Ignoring Iraq's Lessons

The success of Obama’s Afghan plan rests heavily on the continued success of Bush’s Iraq surge. Elise Jordan on the debt the president owes his predecessor.

Tonight at the United States Military Academy at West Point, President Barack Obama’s buzzword was “responsible.” He made his troop increase decision “responsibly.” Afghans would be "responsible" for their country. And even though Obama’s speech was about Afghanistan, his message is unmistakably linked to Iraq—because anything else would be, well, irresponsible.

In the speech, Obama announced he would increase troop levels in Afghanistan, per General Stanley McCrystal’s September force-increase request. Obama went through the historical underpinnings of our involvement in Afghanistan, tracing from the September 11th attacks until today, stressing the unity of effort and international legitimacy surrounding the Taliban’s overthrow.

Obama quickly contrasted the good war in Afghanistan with the “bad” one in Iraq. We are bringing the war in Iraq to a “responsible end,” Obama stressed. And this is perhaps the biggest assumption of the Afghanistan strategy: that Iraq withdrawal continues on schedule and troops can shift to Afghanistan over the course of the next year.

More Daily Beast experts weigh in on Obama’s battle cry Watch: 7 Keys to Obama’s SpeechLet's hope Iraq continues on schedule. Because Obama still lacks appreciation of why the surge there succeeded and how those lessons can drive his leadership on Afghanistan. Instead, Obama stressed his original opposition to the war in Iraq, perhaps to heighten his case that Afghanistan is worth it. But the inevitable comparison of his remarks tonight—the execution of strategy, and the public opinion he must rally—is with former President George W. Bush’s January 10th, 2007, announcement that he would send five additional brigades to Iraq, to be concentrated primarily in Baghdad.

Bush gave his speech in the White House library; the 20-minute talk was short by the standards of a major presidential address. His remarks were quickly and viscerally attacked by many critics who by January 2007 believed Iraq to be an irredeemable fool’s errand.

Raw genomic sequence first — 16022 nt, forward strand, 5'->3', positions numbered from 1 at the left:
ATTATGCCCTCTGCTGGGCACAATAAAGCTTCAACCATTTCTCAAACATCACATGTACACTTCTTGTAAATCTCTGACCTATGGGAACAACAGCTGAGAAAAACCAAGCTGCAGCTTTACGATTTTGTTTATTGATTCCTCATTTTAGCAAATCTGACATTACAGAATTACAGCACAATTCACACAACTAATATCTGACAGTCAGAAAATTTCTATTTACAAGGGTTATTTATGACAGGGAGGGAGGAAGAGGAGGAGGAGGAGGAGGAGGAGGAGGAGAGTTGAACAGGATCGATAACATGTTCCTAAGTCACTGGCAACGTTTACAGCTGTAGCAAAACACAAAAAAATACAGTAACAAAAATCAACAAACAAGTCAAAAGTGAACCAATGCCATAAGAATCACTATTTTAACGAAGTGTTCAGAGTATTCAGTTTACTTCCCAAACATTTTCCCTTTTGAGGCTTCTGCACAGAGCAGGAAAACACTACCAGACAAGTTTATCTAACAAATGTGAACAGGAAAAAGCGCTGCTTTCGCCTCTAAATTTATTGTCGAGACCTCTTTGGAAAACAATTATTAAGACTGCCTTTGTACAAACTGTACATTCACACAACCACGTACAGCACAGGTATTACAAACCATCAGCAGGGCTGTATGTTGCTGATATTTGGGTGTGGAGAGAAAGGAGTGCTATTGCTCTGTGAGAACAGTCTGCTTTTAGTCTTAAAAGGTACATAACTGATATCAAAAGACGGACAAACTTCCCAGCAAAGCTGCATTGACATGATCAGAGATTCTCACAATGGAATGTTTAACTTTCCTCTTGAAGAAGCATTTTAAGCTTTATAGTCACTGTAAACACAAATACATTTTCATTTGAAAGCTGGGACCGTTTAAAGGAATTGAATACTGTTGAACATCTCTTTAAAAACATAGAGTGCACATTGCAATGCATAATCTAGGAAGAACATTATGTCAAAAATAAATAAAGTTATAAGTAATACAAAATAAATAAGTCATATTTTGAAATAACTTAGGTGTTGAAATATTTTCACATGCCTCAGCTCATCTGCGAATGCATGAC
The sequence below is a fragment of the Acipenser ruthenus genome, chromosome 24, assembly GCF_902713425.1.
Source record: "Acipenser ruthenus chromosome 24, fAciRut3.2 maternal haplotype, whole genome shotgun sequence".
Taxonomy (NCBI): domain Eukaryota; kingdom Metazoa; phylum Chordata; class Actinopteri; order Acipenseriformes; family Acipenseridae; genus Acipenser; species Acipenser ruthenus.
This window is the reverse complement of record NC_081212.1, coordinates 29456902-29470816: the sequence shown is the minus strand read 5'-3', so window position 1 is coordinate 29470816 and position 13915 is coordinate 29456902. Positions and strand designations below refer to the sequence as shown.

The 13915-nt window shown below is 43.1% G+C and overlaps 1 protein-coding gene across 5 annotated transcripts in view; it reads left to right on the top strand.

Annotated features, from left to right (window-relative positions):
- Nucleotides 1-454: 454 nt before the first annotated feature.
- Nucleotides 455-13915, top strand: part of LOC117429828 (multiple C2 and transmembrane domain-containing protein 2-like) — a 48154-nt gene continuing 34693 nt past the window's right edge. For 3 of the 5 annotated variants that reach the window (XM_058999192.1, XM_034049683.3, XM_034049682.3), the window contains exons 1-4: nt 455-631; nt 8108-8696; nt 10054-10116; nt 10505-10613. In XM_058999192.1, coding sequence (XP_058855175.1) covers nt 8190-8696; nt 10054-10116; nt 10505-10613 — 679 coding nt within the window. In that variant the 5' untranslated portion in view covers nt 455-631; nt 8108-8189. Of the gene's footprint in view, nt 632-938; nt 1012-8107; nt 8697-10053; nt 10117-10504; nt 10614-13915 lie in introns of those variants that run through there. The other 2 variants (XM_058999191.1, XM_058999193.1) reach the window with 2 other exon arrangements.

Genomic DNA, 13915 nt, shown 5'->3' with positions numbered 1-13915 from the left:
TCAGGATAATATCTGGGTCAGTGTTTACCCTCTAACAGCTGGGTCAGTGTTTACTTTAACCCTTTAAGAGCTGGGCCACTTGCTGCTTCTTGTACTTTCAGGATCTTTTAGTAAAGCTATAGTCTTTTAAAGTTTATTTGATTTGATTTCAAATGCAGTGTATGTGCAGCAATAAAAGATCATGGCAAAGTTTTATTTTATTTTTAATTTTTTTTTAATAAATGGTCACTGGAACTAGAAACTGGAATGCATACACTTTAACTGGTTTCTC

Obama could take a few lessons from his predecessor's experience.

(The lesson I take is that for now, we need to give Obama's strategy our full support and a chance and the space to succeed.)

Even if opponents hated Bush’s words, everyone—Americans, soldiers, Iraqis and the insurgents—knew that Bush meant what he said. He took responsibility, and he staked his presidency on the highly unpopular troop increase. He was a president who owned his words.

Tonight, Obama ordered additional troops to Afghanistan because Bush executed the steps outlined in his surge—and got it right. “Yet over time, we can expect to see Iraqi troops chasing down murderers, fewer brazen acts of terror, and growing trust and cooperation from Baghdad's residents,” Bush said in his surge speech. “The question is whether our new strategy will bring us closer to success. I believe that it will.”

Success is again within reach—a situation that would have been unimaginable had we failed in Iraq. Obama's challenges are starkly identical because the troop increase is irrelevant if he does not convince these respective constituencies that he is in the fight to win. Instead, Obama was vague and did not explain how his measures were conditions-based. He failed to reconcile a fundamental dilemma: If Afghanistan matters enough today to commit an additional 30,000 troops, what should be done if conditions do not improve by July 2011?

We could have used a reminder. In the months ahead, it is only going to get worse in Afghanistan in the near-term. When General David Petraeus implemented the surge, it was estimated that there were an additional 50 American casualties a month. And if you are a soldier in southern Afghanistan going on a run before a mission because you have seen too many of your friends go out to fight only to never run again, you need to believe Obama is in the fight to win.

Afghanistan matters—because too many troops have made the ultimate sacrifice, too many Afghans believe our promise of freedom, and because we cannot co-exist in a world with tyrants like the Taliban. I want to believe Obama when he sends more of our troops to fight what is a just war—and perhaps next time he rallies support for this multi-year effort, the president can remind us of those stakes.

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Elise Jordan served as a director for communications in the National Security Council from 2008-2009. A former speechwriter for Secretary of State Condoleezza Rice, she lived and worked in Kabul for most of the last year.